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Ten key market trends Polish Property Market - what's in store for the months ahead?

A growing investor appetite for industrial assets, a supply gap on the Warsaw office market and Poland moving up global ratings - these are some of the real estate market highlights of 2018.

All the indications are that in the months ahead the market’s focus will be on alternative asset classes and the likelihood of an economic slowdown. Real estate advisory firm Savills presents its preliminary summary of Poland’s commercial property market performance in 2018 and an outlook for the next twelve months.

2018 key market trends:

  • Supply gap on the Warsaw office market

In Q2 2018, Poland’s total office stock surpassed the 10 million sq m mark. In Warsaw alone, there are many new office projects in the pipeline in the belt between ONZ and Daszyńskiego roundabouts. Those buildings, however, won’t come onto the market before 2020, hence the current supply gap in the city. Tenants seeking office units of more than 3,000 sq m at new projects have little choice now and have to focus on existing buildings for renegotiations or relocations.

  • Industrial properties rising up investors’ agenda

Poland has witnessed steady growth in volume of transacted industrial properties for several years. As at the end of June 2018, the transaction volume hit EUR 337.8 million, which was the best result ever recorded by this sector in Poland in the first six months of the year. The Polish industrial market also saw first acquisitions by Asian capital, as well as investment funds such as South African Redefine (previously active in other sectors), which in July 2018 acquired its first nine assets from Panattoni for approximately EUR 200 million.

  • Office yield compression

Office yields, particularly prime yields, have been moving in in the past few months but investors may still benefit from a yield premium over major markets of Western Europe.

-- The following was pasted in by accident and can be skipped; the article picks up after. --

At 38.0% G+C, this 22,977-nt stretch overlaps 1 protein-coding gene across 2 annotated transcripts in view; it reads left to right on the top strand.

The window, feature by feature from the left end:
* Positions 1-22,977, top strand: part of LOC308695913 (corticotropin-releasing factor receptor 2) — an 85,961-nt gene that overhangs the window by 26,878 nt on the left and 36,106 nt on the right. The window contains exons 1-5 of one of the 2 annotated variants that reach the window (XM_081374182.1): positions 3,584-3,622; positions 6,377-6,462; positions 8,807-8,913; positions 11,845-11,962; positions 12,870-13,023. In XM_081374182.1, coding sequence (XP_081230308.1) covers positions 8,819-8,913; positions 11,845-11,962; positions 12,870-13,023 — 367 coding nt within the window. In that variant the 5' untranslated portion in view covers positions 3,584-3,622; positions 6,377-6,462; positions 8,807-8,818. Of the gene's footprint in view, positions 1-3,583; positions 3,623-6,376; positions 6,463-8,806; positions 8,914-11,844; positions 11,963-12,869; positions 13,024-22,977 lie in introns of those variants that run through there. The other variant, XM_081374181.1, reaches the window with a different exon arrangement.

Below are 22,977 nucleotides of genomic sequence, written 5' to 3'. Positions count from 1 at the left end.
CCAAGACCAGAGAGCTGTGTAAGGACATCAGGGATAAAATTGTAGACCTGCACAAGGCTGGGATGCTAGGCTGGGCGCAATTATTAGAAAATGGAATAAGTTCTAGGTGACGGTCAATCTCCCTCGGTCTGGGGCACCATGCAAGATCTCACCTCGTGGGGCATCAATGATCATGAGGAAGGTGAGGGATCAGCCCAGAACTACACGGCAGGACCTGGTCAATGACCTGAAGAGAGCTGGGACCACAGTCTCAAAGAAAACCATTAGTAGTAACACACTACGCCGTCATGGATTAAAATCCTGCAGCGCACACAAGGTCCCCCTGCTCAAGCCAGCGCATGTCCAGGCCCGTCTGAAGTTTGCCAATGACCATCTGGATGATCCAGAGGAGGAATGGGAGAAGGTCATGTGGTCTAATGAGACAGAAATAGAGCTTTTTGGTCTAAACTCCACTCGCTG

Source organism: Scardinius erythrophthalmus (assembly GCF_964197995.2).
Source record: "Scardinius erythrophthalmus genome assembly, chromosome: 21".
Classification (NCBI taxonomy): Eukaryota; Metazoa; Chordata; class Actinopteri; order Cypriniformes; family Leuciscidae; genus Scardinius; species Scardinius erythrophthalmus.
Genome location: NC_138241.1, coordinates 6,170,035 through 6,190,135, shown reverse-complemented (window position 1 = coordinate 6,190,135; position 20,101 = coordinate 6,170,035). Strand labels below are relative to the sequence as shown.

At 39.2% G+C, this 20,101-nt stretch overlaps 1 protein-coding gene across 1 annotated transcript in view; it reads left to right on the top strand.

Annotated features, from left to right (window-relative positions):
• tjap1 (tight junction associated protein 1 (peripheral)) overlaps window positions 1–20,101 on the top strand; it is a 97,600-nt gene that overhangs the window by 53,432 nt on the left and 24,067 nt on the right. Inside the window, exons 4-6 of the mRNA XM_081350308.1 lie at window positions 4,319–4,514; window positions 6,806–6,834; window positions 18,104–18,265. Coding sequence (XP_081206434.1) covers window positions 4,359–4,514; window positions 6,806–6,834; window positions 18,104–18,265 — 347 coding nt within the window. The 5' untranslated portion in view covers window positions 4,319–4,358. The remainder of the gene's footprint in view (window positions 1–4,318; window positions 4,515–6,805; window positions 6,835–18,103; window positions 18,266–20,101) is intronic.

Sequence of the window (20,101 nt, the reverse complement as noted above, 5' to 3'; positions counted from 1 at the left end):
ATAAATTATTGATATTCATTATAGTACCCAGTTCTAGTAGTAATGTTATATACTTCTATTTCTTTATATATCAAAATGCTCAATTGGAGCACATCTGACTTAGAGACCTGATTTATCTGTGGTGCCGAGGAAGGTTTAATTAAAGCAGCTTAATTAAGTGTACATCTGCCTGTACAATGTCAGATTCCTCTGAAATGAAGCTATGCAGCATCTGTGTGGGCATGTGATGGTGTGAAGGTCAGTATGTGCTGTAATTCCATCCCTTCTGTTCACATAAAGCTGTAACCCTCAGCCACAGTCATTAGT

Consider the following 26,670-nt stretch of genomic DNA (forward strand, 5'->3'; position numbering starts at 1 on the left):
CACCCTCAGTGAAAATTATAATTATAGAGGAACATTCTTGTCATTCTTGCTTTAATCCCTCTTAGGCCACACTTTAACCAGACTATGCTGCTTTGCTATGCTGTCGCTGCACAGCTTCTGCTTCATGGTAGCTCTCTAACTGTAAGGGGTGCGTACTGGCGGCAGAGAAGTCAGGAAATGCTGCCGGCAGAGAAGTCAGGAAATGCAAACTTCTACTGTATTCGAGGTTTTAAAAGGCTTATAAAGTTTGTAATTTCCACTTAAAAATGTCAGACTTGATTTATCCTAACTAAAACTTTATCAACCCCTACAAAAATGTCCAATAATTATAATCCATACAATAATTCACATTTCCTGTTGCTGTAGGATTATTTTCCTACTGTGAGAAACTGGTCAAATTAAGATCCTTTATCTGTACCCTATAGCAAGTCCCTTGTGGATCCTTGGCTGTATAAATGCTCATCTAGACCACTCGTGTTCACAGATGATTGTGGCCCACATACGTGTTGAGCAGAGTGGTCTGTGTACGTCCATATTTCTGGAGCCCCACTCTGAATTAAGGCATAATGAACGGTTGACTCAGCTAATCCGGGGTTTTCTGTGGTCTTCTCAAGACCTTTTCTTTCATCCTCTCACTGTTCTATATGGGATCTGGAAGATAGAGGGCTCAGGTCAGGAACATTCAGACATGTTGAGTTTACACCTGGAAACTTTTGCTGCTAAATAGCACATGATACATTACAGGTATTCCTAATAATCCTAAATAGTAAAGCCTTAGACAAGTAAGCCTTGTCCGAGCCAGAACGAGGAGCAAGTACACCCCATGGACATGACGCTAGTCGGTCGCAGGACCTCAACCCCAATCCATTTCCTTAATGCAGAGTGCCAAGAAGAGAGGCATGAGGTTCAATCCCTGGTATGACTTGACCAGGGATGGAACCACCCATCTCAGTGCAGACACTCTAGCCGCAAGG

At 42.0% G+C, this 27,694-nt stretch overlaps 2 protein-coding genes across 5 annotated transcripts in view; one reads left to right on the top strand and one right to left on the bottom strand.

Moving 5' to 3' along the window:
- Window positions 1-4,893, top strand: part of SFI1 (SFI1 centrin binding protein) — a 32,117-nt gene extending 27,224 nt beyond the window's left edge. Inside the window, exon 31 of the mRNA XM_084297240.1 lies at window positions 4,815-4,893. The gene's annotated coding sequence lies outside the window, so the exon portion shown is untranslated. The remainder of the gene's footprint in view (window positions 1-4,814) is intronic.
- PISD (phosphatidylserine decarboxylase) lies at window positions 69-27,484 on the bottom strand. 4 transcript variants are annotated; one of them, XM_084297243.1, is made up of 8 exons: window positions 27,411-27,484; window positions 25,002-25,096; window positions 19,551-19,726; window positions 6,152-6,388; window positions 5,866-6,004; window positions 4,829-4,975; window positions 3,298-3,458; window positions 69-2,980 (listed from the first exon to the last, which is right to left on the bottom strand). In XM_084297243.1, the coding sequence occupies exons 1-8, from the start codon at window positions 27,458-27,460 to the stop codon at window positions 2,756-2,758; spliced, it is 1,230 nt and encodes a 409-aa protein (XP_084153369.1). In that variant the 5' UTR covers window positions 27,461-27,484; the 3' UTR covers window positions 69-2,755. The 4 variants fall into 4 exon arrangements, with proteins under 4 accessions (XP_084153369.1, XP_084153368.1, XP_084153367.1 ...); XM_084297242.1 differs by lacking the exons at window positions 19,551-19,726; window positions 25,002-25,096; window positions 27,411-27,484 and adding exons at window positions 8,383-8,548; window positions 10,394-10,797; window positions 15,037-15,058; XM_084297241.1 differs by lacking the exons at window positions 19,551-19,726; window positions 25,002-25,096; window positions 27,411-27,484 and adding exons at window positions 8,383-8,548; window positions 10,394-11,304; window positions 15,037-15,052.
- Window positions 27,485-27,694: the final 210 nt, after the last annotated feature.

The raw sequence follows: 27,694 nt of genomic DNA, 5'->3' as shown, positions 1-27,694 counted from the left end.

• Rating agencies upgrade Poland’s ratings

Poland is the first country in almost a decade to have been awarded an upgrade to developed market status on the FTSE Russell index. Following the upgrade in September 2018, Poland joined the group of 25 most developed economies of the world including the US, the UK, France and Germany. In October 2018, S&P restored Poland’s long-term foreign currency credit rating to A-. Thanks to these developments, Poland is likely to attract new investment platforms focused on the most mature markets.

  • Sunday trading restrictions

The introduction of Sunday trading restrictions was undoubtedly the retail market’s top highlight in 2018. The new regulations drove some shopping centres to extend opening hours on Fridays and Saturdays. Their effect on the market is not, however, unequivocal as in the first months following their introduction some retail schemes recorded lower footfall levels and higher sales. For some traditional retailers it was yet another argument for developing e-commerce platforms.


Trends anticipated in 2019:

  • Private rented housing, purpose-built student accommodation and senior housing

Investors will become increasingly aware of benefits resulting from alternative asset investments. Poland will witness a gradual increase in supply of such assets, driven by the rising number of international students, the ageing population and demand for private rented housing coming from global corporations.

  • A lesson learnt from 2008

Despite a desire of investors to avoid the effect of a self-fulfilling prophecy, the market will probably see the first signs of increased investor caution and risk reduction through investment portfolio diversification and ever closer monitoring of the global economy.

  • WasS: workspace as a service

The next two years will be a moment of truth in Poland for the concept of workspace as a service due to the opening of large co-working spaces and serviced offices. We will probably see operators consolidate on the market or rents for such space fall. Flexible workspaces have taken hold on the Polish market with more firms likely to opt for hybrid transactions in 2019, leasing both traditional and flexible office space.

  • PropTech

Smart property solutions will become the norm, particularly in the office sector. Looking ahead, we are likely to see significant growth in warehouse automation and deployment of advanced technologies in logistics. In the retail sector, tools combining offline and online channels (omnichannel) will gain significant importance.

  • Community management

The market will see a stronger focus on marketing campaigns targeting people, their needs and interactions with other humans. Real estate owners, serviced office and co-working space providers will be increasingly hiring community managers with responsibility for bringing together office space users, for instance, by organising a variety of events.

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